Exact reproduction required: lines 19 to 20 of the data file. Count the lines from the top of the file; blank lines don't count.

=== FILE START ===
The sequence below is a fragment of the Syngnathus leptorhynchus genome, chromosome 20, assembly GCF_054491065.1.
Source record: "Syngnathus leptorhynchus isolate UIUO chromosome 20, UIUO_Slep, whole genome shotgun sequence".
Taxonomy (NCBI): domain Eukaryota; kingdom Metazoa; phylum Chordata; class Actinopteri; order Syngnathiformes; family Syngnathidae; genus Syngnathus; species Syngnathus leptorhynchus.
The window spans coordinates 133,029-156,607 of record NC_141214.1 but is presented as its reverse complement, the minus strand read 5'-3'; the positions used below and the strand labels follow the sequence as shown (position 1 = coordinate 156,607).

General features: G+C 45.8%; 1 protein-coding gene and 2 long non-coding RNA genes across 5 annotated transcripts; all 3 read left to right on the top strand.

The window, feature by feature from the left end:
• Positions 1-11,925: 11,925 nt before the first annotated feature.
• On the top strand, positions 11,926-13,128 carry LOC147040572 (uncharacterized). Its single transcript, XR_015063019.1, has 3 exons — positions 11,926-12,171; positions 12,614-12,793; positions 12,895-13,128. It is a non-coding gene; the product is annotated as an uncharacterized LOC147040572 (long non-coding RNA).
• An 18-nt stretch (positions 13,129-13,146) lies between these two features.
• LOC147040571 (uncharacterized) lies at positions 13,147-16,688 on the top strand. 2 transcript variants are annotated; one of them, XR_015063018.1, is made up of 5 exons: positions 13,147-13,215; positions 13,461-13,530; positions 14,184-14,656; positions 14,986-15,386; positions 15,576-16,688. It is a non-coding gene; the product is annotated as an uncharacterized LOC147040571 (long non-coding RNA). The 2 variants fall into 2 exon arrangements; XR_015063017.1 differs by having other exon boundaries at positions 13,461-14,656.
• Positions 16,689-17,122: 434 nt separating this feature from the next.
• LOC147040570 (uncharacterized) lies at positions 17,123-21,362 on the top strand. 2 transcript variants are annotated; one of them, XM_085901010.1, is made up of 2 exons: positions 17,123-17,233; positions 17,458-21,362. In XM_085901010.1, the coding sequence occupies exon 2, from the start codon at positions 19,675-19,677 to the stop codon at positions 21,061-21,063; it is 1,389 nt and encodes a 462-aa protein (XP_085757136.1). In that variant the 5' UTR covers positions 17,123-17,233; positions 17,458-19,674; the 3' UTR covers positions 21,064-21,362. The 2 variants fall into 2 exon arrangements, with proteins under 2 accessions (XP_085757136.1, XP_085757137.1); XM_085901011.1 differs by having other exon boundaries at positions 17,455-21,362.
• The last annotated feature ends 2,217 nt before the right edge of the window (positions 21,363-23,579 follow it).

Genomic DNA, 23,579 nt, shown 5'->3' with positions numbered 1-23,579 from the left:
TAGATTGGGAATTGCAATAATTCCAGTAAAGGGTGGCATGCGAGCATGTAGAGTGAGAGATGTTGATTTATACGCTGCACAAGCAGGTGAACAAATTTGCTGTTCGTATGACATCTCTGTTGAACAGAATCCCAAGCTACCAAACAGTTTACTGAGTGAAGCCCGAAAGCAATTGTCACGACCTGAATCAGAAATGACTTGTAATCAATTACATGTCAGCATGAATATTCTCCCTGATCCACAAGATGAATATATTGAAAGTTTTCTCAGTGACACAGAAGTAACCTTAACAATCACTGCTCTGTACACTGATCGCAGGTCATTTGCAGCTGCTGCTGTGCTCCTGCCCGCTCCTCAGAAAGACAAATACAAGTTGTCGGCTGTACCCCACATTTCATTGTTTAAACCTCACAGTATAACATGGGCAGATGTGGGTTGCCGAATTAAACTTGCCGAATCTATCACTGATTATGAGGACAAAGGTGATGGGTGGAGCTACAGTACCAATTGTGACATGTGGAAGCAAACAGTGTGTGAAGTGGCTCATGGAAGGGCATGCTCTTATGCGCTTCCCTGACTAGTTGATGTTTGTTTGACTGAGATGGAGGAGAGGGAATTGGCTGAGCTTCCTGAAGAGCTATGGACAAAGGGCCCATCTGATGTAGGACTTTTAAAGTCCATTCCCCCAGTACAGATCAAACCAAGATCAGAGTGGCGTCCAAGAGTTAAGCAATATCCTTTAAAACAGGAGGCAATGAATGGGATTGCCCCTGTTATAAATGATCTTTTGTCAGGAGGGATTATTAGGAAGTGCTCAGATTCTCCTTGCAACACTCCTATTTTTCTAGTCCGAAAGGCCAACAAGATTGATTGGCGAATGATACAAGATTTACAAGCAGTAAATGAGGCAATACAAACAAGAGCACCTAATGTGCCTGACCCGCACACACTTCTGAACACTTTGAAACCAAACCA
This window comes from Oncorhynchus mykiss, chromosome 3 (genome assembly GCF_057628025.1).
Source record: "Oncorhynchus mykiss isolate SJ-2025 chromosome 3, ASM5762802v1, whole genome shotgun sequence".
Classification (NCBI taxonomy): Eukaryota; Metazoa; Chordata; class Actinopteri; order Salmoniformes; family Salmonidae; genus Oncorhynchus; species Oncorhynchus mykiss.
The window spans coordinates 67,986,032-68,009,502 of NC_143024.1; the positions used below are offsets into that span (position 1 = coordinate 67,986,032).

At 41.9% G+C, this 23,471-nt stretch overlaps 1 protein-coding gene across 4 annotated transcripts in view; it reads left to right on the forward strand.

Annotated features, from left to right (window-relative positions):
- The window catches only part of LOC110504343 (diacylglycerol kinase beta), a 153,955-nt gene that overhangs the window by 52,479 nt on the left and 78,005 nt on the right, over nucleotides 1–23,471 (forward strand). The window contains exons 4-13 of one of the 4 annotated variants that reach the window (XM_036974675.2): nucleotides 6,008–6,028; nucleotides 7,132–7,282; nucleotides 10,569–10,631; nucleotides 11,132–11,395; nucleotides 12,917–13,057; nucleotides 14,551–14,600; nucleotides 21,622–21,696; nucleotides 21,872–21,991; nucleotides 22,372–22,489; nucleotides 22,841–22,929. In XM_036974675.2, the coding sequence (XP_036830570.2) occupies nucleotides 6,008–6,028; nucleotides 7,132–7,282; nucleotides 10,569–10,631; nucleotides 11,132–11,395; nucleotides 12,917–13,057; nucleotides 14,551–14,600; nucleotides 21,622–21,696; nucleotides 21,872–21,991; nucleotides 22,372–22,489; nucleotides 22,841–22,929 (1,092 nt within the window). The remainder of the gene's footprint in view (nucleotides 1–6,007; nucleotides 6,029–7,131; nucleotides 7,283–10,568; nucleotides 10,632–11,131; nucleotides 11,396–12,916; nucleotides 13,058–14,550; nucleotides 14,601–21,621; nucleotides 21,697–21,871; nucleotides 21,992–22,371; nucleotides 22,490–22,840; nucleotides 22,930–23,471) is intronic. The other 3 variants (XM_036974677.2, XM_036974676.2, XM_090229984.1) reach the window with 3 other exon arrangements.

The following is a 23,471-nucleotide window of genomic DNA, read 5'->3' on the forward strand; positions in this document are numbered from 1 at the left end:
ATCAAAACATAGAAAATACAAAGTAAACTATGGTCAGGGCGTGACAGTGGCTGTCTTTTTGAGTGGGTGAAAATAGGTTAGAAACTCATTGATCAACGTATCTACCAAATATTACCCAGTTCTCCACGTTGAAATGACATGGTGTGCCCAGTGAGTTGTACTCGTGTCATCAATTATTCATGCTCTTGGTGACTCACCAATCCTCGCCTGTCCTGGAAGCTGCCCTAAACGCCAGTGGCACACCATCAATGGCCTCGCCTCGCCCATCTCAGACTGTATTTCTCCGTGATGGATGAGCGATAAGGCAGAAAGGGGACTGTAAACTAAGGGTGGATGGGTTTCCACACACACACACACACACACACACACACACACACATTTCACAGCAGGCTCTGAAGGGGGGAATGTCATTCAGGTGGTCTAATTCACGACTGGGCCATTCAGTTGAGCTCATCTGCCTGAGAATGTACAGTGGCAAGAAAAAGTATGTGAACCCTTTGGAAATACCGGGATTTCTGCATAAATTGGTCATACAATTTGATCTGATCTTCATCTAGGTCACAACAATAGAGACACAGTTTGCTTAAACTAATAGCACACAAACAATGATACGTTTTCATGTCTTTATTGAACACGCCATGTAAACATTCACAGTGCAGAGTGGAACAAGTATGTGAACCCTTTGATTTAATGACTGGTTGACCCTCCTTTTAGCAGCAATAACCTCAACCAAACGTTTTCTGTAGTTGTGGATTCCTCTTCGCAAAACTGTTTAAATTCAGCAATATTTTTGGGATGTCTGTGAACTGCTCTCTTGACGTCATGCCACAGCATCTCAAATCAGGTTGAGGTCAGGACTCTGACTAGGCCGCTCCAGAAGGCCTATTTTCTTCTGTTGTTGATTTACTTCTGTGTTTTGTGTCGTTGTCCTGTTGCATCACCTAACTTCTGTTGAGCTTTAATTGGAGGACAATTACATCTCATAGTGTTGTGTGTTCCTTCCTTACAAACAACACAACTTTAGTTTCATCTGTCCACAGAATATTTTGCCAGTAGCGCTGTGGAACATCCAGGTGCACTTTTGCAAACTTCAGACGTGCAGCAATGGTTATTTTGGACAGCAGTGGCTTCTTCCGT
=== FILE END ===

The window spans coordinates 67,986,032-68,009,502 of NC_143024.1; the positions used below are offsets into that span (position 1 = coordinate 67,986,032).

At 41.9% G+C, this 23,471-nt stretch overlaps 1 protein-coding gene across 4 annotated transcripts in view; it reads left to right on the forward strand.